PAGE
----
Amid a resurgent pandemic, some Nevadans face additional uncertainty over where they’re going to live when evictions and foreclosures resume.
The federal government backtracked this week and reimposed an eviction moratorium that had expired over the weekend.
The two-month extension will delay — not prevent — a reckoning for those behind on rent or mortgage payments.
Barbara Buckley, who assists tenants as head of the nonprofit Legal Aid Center of Southern Nevada, said those with housing issues are likely facing other challenges as well.
“There's a lot of people who have never been unemployed before, so the anxiety level is off the chart,” she said. “These are families that have the same problems that all of us have. That family may be facing someone in their household with cancer. With COVID. The car might be breaking down, the air conditioning may be breaking down.
“The tensions and anxiety these families face just cannot be overstated.”
Buckley said her organization provides a tool kit for those suffering economically from the pandemic, including renters.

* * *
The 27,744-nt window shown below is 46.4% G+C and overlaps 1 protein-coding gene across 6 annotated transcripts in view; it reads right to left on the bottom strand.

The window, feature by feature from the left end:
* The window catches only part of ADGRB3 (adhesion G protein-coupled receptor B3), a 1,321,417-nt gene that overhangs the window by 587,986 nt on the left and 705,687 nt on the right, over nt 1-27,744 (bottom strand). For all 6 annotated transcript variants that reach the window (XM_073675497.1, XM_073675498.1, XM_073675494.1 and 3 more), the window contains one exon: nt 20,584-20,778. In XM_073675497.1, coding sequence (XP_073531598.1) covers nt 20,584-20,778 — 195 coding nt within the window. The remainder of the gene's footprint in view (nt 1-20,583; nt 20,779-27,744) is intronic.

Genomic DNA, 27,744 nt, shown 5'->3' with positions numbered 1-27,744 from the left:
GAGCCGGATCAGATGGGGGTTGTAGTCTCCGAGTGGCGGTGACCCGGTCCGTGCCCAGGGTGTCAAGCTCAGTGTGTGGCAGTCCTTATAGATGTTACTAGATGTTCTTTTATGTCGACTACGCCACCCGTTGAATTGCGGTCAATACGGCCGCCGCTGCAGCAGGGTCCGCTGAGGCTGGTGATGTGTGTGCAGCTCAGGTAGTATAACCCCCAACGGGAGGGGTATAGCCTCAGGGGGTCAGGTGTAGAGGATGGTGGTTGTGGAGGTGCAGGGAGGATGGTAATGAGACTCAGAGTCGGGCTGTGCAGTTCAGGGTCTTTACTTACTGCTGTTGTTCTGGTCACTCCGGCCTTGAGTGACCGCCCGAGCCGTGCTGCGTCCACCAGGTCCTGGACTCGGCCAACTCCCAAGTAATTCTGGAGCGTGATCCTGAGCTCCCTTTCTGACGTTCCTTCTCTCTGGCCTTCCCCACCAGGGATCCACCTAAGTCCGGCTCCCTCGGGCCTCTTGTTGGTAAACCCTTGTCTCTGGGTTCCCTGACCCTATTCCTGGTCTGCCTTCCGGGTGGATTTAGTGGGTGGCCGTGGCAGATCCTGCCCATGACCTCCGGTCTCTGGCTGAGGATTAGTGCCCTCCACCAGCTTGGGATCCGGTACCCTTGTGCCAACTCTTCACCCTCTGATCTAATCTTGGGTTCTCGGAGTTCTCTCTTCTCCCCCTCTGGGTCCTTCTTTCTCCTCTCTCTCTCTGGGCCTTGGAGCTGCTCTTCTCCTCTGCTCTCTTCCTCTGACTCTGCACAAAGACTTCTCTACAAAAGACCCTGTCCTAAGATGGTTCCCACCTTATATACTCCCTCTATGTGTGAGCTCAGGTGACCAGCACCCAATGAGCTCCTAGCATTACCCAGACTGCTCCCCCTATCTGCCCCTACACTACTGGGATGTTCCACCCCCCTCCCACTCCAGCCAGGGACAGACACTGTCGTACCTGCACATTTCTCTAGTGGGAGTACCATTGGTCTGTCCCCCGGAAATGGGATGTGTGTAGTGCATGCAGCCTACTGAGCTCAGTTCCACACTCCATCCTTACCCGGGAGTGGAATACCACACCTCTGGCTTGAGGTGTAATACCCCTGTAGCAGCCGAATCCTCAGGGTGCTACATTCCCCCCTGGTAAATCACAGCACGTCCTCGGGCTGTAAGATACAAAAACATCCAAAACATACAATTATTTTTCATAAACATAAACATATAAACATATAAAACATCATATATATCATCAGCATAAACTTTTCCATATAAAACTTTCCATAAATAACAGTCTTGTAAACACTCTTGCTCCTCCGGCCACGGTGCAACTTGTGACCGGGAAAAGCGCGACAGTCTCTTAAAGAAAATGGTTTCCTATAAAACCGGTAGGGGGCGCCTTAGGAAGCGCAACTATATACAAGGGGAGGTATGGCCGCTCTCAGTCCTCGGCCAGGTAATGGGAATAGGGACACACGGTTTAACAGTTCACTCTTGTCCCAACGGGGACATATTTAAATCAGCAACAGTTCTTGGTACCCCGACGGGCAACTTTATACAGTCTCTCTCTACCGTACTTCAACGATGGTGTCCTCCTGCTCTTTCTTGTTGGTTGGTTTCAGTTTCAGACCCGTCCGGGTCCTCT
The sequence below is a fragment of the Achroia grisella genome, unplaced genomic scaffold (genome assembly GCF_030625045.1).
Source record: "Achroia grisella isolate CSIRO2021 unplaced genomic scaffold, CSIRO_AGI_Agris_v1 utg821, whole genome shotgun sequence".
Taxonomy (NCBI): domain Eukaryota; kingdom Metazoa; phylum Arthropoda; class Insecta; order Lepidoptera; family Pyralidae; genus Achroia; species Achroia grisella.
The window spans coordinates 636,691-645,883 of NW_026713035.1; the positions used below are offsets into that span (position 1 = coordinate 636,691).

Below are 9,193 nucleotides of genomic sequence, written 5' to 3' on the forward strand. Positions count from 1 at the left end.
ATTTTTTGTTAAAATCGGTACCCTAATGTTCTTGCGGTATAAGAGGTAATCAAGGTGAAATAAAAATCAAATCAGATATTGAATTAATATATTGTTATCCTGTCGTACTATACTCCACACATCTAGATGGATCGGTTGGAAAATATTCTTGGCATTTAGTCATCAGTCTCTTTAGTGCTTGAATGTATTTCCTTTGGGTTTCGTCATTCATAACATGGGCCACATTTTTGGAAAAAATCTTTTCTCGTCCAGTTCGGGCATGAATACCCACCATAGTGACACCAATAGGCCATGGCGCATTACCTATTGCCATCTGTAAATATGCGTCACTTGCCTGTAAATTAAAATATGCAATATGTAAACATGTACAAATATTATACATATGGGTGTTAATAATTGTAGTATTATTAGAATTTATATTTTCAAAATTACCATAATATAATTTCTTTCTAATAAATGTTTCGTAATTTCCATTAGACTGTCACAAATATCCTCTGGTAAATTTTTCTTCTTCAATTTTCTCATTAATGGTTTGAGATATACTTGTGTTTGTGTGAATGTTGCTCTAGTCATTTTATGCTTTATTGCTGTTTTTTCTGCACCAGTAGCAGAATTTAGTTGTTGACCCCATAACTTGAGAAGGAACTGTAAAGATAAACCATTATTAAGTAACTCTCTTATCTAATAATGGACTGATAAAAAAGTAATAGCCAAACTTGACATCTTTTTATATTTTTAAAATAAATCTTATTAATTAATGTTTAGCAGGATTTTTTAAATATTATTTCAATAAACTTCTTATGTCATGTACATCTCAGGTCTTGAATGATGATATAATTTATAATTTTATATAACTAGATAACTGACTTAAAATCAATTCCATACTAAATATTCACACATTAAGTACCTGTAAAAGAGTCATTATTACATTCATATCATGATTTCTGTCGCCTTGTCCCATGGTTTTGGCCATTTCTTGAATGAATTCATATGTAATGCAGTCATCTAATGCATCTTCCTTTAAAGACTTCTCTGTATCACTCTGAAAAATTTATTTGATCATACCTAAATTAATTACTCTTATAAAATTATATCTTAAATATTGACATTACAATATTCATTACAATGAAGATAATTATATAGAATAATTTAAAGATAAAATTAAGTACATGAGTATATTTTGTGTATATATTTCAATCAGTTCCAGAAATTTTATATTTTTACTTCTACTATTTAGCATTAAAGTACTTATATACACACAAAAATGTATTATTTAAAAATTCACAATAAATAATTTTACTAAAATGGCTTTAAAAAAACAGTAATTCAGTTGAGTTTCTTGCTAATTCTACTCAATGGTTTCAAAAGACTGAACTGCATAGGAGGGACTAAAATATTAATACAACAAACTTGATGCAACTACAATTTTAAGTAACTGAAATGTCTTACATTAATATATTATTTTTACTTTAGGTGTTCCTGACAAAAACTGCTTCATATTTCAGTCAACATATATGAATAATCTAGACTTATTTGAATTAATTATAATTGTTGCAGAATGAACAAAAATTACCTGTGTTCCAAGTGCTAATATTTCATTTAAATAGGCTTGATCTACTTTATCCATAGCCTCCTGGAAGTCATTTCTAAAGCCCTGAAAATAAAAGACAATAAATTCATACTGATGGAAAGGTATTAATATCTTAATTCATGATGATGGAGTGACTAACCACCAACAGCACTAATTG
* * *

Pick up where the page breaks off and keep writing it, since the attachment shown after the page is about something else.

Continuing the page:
Clark County is also providing online assistance to those facing eviction.
“We've been able to help about almost 30,000 households with rental assistance to date through our CHAPS portal,” said Tim Burch, administrator of Human Services for Clark County. “And we know that's just a drop in the bucket of the need in our community.”
Buckley said too many renters ignore eviction notices because they think they are protected by the federal moratorium.
“There's a better path, and that path is: respond to your eviction notice, apply for rental assistance, elect and attend mediation, and call for legal help and advice,” she told State of Nevada. “Don't ignore a notice. Don't rely on the CDC moratorium. Tenants need to take action.”
Barbara Buckley, executive director, Legal Aid Center of Southern Nevada; Tim Burch, administrator of Human Services, Clark County